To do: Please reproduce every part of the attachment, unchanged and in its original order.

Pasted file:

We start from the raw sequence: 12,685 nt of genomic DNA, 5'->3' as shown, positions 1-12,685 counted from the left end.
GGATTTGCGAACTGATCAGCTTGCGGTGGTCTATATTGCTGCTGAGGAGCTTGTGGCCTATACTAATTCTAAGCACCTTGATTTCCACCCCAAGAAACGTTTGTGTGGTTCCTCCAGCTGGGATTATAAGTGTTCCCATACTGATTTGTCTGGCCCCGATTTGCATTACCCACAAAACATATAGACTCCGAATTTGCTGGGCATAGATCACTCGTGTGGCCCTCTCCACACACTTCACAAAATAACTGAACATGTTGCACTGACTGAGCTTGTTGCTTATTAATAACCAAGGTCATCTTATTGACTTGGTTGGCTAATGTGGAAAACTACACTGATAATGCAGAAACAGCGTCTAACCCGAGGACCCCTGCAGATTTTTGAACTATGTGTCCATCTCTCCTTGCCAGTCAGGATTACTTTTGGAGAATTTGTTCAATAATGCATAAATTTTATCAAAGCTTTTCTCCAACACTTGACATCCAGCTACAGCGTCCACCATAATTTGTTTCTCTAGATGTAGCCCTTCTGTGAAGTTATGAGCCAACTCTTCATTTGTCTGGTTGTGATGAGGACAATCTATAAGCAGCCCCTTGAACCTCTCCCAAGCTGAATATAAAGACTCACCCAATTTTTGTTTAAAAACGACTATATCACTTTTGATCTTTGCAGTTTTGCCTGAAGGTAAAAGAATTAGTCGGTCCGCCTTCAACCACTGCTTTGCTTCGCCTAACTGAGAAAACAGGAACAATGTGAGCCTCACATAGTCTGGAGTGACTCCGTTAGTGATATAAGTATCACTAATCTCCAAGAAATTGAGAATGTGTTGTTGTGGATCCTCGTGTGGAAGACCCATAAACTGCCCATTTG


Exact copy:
We start from the raw sequence: 12,685 nt of genomic DNA, 5'->3' as shown, positions 1-12,685 counted from the left end.
GGATTTGCGAACTGATCAGCTTGCGGTGGTCTATATTGCTGCTGAGGAGCTTGTGGCCTATACTAATTCTAAGCACCTTGATTTCCACCCCAAGAAACGTTTGTGTGGTTCCTCCAGCTGGGATTATAAGTGTTCCCATACTGATTTGTCTGGCCCCGATTTGCATTACCCACAAAACATATAGACTCCGAATTTGCTGGGCATAGATCACTCGTGTGGCCCTCTCCACACACTTCACAAAATAACTGAACATGTTGCACTGACTGAGCTTGTTGCTTATTAATAACCAAGGTCATCTTATTGACTTGGTTGGCTAATGTGGAAAACTACACTGATAATGCAGAAACAGCGTCTAACCCGAGGACCCCTGCAGATTTTTGAACTATGTGTCCATCTCTCCTTGCCAGTCAGGATTACTTTTGGAGAATTTGTTCAATAATGCATAAATTTTATCAAAGCTTTTCTCCAACACTTGACATCCAGCTACAGCGTCCACCATAATTTGTTTCTCTAGATGTAGCCCTTCTGTGAAGTTATGAGCCAACTCTTCATTTGTCTGGTTGTGATGAGGACAATCTATAAGCAGCCCCTTGAACCTCTCCCAAGCTGAATATAAAGACTCACCCAATTTTTGTTTAAAAACGACTATATCACTTTTGATCTTTGCAGTTTTGCCTGAAGGTAAAAGAATTAGTCGGTCCGCCTTCAACCACTGCTTTGCTTCGCCTAACTGAGAAAACAGGAACAATGTGAGCCTCACATAGTCTGGAGTGACTCCGTTAGTGATATAAGTATCACTAATCTCCAAGAAATTGAGAATGTGTTGTTGTGGATCCTCGTGTGGAAGACCCATAAACTGCCCATTTG